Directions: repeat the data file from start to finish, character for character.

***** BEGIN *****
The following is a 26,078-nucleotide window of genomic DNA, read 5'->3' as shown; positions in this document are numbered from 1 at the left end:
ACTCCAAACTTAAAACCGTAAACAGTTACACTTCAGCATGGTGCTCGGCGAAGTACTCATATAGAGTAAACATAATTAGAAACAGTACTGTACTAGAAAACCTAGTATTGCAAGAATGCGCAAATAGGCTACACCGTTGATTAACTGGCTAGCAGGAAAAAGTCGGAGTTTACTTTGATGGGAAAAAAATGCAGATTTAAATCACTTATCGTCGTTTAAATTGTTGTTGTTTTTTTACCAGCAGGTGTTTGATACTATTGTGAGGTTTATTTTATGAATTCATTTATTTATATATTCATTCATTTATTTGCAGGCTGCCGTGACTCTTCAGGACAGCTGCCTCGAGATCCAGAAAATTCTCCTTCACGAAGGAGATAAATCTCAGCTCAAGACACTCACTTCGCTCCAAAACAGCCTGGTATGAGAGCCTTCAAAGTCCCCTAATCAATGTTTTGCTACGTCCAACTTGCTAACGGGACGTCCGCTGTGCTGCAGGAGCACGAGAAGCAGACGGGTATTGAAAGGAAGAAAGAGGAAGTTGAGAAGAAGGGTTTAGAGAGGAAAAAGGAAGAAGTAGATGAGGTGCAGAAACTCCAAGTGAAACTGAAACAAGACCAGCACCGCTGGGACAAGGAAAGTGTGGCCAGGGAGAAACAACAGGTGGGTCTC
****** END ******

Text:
The following is a 26,078-nucleotide window of genomic DNA, read 5'->3' as shown; positions in this document are numbered from 1 at the left end:
ACTCCAAACTTAAAACCGTAAACAGTTACACTTCAGCATGGTGCTCGGCGAAGTACTCATATAGAGTAAACATAATTAGAAACAGTACTGTACTAGAAAACCTAGTATTGCAAGAATGCGCAAATAGGCTACACCGTTGATTAACTGGCTAGCAGGAAAAAGTCGGAGTTTACTTTGATGGGAAAAAAATGCAGATTTAAATCACTTATCGTCGTTTAAATTGTTGTTGTTTTTTTACCAGCAGGTGTTTGATACTATTGTGAGGTTTATTTTATGAATTCATTTATTTATATATTCATTCATTTATTTGCAGGCTGCCGTGACTCTTCAGGACAGCTGCCTCGAGATCCAGAAAATTCTCCTTCACGAAGGAGATAAATCTCAGCTCAAGACACTCACTTCGCTCCAAAACAGCCTGGTATGAGAGCCTTCAAAGTCCCCTAATCAATGTTTTGCTACGTCCAACTTGCTAACGGGACGTCCGCTGTGCTGCAGGAGCACGAGAAGCAGACGGGTATTGAAAGGAAGAAAGAGGAAGTTGAGAAGAAGGGTTTAGAGAGGAAAAAGGAAGAAGTAGATGAGGTGCAGAAACTCCAAGTGAAACTGAAACAAGACCAGCACCGCTGGGACAAGGAAAGTGTGGCCAGGGAGAAACAACAGGTGGGTCTC